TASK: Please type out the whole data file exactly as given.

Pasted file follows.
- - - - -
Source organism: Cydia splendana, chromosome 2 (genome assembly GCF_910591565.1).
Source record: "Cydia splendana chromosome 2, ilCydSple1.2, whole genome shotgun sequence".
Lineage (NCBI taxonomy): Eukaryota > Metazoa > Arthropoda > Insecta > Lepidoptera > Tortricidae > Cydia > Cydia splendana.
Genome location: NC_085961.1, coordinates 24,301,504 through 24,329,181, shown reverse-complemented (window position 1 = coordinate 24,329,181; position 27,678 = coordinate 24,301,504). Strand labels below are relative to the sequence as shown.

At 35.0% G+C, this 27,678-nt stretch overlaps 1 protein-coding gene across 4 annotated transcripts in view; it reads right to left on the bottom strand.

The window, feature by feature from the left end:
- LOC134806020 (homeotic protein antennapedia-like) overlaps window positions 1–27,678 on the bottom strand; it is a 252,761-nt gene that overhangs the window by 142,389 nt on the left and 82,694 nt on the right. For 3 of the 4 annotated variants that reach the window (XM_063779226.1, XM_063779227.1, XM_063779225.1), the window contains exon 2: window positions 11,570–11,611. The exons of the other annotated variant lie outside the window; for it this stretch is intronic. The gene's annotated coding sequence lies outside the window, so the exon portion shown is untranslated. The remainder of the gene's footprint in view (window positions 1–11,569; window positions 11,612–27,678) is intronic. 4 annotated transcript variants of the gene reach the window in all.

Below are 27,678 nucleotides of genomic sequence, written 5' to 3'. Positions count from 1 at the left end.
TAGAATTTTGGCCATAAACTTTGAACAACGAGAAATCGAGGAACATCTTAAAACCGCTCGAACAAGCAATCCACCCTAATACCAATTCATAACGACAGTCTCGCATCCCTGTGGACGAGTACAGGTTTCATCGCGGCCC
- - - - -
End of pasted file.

Source organism: Cydia splendana, chromosome 2 (genome assembly GCF_910591565.1).
Source record: "Cydia splendana chromosome 2, ilCydSple1.2, whole genome shotgun sequence".
Lineage (NCBI taxonomy): Eukaryota > Metazoa > Arthropoda > Insecta > Lepidoptera > Tortricidae > Cydia > Cydia splendana.
Genome location: NC_085961.1, coordinates 24,301,504 through 24,329,181, shown reverse-complemented (window position 1 = coordinate 24,329,181; position 27,678 = coordinate 24,301,504). Strand labels below are relative to the sequence as shown.

At 35.0% G+C, this 27,678-nt stretch overlaps 1 protein-coding gene across 4 annotated transcripts in view; it reads right to left on the bottom strand.

The window, feature by feature from the left end:
- LOC134806020 (homeotic protein antennapedia-like) overlaps window positions 1–27,678 on the bottom strand; it is a 252,761-nt gene that overhangs the window by 142,389 nt on the left and 82,694 nt on the right. For 3 of the 4 annotated variants that reach the window (XM_063779226.1, XM_063779227.1, XM_063779225.1), the window contains exon 2: window positions 11,570–11,611. The exons of the other annotated variant lie outside the window; for it this stretch is intronic. The gene's annotated coding sequence lies outside the window, so the exon portion shown is untranslated. The remainder of the gene's footprint in view (window positions 1–11,569; window positions 11,612–27,678) is intronic. 4 annotated transcript variants of the gene reach the window in all.

Below are 27,678 nucleotides of genomic sequence, written 5' to 3'. Positions count from 1 at the left end.
TAGAATTTTGGCCATAAACTTTGAACAACGAGAAATCGAGGAACATCTTAAAACCGCTCGAACAAGCAATCCACCCTAATACCAATTCATAACGACAGTCTCGCATCCCTGTGGACGAGTACAGGTTTCATCGCGGCCC